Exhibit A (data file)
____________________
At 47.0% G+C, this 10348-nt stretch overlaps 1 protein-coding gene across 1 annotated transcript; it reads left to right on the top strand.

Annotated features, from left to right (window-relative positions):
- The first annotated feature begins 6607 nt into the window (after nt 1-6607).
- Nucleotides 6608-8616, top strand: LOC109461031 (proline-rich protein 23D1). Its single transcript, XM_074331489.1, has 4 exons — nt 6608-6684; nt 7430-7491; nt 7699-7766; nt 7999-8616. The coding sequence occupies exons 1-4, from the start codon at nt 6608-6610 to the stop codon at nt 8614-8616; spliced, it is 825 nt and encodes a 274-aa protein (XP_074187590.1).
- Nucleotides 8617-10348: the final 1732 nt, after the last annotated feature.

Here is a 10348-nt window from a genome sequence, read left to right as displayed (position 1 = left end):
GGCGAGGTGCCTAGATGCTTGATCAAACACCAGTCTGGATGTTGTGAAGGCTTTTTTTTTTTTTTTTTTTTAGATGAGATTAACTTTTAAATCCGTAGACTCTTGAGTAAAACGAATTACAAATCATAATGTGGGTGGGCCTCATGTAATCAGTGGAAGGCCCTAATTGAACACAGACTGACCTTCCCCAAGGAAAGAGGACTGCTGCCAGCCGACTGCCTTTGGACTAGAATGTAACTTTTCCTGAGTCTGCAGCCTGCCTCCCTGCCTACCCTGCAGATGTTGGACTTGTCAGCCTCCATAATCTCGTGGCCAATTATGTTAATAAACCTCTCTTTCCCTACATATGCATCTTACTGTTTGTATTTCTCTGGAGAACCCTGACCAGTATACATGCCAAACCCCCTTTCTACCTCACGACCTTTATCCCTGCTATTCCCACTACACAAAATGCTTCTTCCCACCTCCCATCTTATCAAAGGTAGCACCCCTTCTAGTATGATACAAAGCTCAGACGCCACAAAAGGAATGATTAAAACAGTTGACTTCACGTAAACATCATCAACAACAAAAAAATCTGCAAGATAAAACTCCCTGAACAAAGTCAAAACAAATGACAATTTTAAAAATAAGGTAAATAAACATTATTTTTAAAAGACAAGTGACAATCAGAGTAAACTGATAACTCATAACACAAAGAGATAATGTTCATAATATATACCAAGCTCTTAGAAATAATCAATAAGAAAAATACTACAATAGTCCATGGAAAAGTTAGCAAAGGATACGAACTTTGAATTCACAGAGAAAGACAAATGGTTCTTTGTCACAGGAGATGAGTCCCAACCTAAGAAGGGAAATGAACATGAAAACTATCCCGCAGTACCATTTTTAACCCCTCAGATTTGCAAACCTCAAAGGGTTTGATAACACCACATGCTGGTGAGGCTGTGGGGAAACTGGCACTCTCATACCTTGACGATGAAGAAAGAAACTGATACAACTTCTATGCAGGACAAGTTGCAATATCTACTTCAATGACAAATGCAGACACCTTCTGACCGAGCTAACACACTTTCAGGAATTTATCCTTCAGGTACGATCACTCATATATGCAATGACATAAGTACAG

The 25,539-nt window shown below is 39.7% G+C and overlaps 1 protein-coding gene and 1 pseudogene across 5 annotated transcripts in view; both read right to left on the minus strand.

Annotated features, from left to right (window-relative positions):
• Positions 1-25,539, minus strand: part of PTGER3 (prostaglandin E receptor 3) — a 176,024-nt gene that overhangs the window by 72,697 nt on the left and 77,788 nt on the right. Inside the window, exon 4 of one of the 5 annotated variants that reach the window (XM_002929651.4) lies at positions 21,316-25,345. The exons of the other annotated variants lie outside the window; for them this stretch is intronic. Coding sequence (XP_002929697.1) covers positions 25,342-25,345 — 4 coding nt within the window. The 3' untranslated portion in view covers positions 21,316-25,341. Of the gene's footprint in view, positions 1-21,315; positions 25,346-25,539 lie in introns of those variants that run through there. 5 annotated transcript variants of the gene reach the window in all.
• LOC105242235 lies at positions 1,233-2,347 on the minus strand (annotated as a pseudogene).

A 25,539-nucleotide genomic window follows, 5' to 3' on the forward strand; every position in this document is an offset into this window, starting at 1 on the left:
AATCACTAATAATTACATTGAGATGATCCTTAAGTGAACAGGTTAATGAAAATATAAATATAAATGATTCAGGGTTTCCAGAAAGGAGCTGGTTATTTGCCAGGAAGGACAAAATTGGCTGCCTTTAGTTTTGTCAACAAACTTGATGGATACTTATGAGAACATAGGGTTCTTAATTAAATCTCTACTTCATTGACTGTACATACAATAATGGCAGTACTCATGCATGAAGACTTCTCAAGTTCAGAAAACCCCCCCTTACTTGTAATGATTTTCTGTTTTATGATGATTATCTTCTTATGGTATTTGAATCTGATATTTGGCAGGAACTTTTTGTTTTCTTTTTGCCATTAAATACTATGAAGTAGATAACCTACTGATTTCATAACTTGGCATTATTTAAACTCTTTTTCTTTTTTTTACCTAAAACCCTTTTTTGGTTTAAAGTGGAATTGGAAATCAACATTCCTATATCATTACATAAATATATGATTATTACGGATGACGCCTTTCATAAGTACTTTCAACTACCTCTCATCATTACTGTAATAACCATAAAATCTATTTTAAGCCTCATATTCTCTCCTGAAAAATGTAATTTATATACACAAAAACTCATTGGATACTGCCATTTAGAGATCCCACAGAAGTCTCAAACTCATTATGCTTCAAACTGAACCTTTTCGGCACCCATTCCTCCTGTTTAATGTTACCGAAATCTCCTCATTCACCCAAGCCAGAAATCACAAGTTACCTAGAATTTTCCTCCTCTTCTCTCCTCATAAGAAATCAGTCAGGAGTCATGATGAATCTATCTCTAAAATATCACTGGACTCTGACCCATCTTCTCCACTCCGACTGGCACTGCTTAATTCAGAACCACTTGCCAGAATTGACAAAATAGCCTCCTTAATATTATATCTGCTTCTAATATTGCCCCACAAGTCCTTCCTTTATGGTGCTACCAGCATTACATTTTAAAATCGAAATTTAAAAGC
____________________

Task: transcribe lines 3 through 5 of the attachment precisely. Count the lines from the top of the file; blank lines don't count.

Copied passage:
- The first annotated feature begins 6607 nt into the window (after nt 1-6607).
- Nucleotides 6608-8616, top strand: LOC109461031 (proline-rich protein 23D1). Its single transcript, XM_074331489.1, has 4 exons — nt 6608-6684; nt 7430-7491; nt 7699-7766; nt 7999-8616. The coding sequence occupies exons 1-4, from the start codon at nt 6608-6610 to the stop codon at nt 8614-8616; spliced, it is 825 nt and encodes a 274-aa protein (XP_074187590.1).
- Nucleotides 8617-10348: the final 1732 nt, after the last annotated feature.